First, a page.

U.S. Food and Drug Administration (FDA) approved the emergency use authorization for the coronavirus vaccine (hereinafter referred to as Pfizer) jointly developed by Pfizer/BioNTech of Germany. The first batch of 2.9 million doses began on the 14th. Vaccination is promoted within the United States, but new conditions have emerged in the process of vaccination…
According to comprehensive U.S. media reports, the bottle dose of Pfizer vaccine was originally five doses, but pharmacists found that they could get six or even seven doses of vaccines from some vaccine bottles.
This has excited many Americans, as many hospital staff believe that the emergence of this situation will make it possible to provide this currently urgently needed but scarce vaccine to more people, and also raises controversy about whether the extra doses can be used or should be thrown away. Some hospitals have thrown away a lot of “excess doses” of vaccines while waiting for guidance from state health departments.
Erin Fox, senior pharmacy director of the Drug Information and Support Service at the University of Utah, said that on the 16th, shortly after pharmacists began to dilute the vaccine with normal saline and inhale it into the syringe, her staff received a call from pharmacists about the presence of excess doses of vaccines in the vaccine bottles.
Pharmacists initially thought that they might have done something wrong, and sent Fox a picture of a bottle with an extra dose of vaccine after sucking out five doses of vaccines with a syringe.
Fox employees contacted Pfizer and Utah Health, while Pfizer and Utah Health responded by saying that no extra doses of vaccines were not used because they did not meet Pfizer’s instructions. As a result, these extra doses of vaccines have been thrown away.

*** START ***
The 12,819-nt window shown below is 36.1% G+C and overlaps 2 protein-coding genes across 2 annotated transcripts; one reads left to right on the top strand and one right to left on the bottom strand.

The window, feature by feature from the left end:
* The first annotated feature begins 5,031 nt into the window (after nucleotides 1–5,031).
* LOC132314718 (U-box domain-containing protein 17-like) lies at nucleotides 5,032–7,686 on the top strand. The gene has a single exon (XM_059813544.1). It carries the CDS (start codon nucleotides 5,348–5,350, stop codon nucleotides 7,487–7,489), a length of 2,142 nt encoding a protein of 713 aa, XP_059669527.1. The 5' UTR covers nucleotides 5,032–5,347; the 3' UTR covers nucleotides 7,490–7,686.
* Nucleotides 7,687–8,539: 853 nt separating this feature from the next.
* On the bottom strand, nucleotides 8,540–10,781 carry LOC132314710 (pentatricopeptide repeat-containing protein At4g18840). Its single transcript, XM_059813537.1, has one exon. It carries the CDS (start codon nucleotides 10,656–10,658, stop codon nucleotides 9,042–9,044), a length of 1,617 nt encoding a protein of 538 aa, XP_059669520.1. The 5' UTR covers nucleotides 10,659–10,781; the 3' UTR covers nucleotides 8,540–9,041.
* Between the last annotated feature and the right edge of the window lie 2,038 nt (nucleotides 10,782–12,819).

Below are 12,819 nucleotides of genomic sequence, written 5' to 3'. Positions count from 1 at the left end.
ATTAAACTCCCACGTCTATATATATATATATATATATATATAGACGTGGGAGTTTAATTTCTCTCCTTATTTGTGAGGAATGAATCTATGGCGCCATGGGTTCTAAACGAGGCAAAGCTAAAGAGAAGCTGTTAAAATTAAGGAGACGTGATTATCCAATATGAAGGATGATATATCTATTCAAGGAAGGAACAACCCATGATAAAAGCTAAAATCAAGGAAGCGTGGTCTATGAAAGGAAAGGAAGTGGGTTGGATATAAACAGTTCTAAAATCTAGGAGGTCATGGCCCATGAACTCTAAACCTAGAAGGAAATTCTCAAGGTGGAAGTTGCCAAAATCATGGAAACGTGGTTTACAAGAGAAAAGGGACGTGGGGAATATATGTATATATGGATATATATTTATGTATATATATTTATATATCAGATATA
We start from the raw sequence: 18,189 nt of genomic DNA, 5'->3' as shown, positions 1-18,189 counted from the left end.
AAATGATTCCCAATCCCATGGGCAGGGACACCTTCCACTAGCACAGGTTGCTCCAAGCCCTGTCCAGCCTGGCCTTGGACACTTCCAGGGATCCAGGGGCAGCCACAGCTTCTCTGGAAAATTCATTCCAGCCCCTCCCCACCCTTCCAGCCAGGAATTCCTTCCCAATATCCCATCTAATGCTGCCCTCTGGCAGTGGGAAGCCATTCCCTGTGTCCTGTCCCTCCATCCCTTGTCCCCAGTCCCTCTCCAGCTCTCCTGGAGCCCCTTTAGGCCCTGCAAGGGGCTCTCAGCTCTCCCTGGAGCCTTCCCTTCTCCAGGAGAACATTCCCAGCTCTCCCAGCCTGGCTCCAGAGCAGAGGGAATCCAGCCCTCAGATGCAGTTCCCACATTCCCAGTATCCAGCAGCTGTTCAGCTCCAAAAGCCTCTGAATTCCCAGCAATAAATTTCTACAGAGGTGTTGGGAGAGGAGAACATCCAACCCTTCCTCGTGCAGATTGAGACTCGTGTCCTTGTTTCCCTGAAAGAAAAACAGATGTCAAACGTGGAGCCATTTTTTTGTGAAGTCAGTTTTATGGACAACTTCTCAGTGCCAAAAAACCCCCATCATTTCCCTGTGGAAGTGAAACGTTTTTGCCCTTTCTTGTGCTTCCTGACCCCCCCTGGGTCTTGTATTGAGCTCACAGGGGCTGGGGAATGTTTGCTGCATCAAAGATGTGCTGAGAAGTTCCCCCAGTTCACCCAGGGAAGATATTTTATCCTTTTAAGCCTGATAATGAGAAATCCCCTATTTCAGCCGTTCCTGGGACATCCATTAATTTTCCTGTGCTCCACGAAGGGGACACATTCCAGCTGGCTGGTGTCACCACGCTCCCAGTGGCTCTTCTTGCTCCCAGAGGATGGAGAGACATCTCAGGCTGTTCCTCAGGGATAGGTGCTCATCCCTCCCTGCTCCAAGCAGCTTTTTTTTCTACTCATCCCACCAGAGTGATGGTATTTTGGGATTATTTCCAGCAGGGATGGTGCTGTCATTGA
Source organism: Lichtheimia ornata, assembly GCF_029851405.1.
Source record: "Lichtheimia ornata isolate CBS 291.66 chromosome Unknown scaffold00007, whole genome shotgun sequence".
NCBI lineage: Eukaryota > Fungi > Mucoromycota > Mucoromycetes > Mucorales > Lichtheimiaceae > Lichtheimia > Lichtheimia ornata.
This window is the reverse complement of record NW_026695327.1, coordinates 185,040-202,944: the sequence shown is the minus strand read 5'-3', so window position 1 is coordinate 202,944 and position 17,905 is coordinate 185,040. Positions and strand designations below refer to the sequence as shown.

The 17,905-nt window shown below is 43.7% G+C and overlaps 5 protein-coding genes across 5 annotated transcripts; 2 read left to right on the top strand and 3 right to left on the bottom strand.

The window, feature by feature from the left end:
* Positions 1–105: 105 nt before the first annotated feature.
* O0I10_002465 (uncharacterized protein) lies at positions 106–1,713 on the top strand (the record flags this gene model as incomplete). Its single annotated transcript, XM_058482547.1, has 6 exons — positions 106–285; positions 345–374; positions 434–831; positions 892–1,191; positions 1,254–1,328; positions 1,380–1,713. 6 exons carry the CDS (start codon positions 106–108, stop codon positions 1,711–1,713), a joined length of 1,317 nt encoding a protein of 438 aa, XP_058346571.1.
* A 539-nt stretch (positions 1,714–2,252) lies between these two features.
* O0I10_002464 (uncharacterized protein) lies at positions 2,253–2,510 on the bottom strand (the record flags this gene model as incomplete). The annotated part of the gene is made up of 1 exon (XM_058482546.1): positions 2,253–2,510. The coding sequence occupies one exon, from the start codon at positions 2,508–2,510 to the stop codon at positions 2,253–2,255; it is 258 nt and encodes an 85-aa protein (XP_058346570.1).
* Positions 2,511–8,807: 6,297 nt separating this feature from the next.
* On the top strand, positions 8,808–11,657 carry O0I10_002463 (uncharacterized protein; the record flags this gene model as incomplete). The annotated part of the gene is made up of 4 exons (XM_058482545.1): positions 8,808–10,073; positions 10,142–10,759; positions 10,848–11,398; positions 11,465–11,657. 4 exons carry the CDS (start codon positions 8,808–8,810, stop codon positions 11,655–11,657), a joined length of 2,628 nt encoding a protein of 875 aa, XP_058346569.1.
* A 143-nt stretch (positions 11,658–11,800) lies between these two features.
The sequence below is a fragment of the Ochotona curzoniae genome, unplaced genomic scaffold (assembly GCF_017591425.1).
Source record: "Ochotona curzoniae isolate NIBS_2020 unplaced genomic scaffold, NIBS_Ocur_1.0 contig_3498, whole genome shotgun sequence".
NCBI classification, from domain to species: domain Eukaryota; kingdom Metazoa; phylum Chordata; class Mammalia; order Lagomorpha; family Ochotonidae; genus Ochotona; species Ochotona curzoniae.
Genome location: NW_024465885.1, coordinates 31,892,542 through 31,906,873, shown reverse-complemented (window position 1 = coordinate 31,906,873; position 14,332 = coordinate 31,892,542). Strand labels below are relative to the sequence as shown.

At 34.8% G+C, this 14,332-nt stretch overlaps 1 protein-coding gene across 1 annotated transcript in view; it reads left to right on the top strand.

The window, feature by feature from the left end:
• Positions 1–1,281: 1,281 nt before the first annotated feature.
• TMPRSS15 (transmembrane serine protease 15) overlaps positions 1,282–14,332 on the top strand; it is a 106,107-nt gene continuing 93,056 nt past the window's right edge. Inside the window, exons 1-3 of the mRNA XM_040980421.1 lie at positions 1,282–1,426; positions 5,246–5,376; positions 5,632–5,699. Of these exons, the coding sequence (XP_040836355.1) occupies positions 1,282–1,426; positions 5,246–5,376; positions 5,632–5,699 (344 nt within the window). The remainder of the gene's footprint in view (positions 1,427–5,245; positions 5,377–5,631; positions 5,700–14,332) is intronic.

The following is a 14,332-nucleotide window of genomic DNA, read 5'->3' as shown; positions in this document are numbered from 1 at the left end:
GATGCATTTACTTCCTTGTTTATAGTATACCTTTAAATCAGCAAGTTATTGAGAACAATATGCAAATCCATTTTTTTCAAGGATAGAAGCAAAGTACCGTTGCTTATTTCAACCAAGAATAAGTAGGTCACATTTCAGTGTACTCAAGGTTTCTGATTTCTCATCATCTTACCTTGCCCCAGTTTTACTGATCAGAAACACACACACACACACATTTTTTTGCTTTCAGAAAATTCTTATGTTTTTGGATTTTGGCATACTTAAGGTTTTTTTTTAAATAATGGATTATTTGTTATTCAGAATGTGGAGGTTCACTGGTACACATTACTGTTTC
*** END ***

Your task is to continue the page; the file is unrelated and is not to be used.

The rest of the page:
On the 16th local time, pharmacists waited for the FDA to respond formally. “In light of the current public health emergency, it is acceptable to recommend using all excess full doses in each vaccine bottle,” the FDA said in a statement.
However, since the vaccine bottle itself is not anticorrosive, it must be noted that it cannot be used by collecting excess doses in multiple vaccine bottles to make up the complete dose. The FDA also said it was consulting with Pfizer to determine the best solution.
Pfizer said in a statement that the dose of vaccine in each vaccine bottle is uniform, and the excess dose of vaccine may be caused by the type of syringe and needle and the amount of diluent used.
Pfizer also said that it was consulting with the FDA, but “can’t recommend the use of the excess dose of vaccine in each bottle” and recommended that those who carry out the vaccination consult with the local agency.
Mark Jarrett, chief quality officer of Northwell Health, North Shore, New York, said on the 17th that clinicians who vaccinated medical staff against Pfizer this week noticed that some vaccine bottles contained enough for vaccination.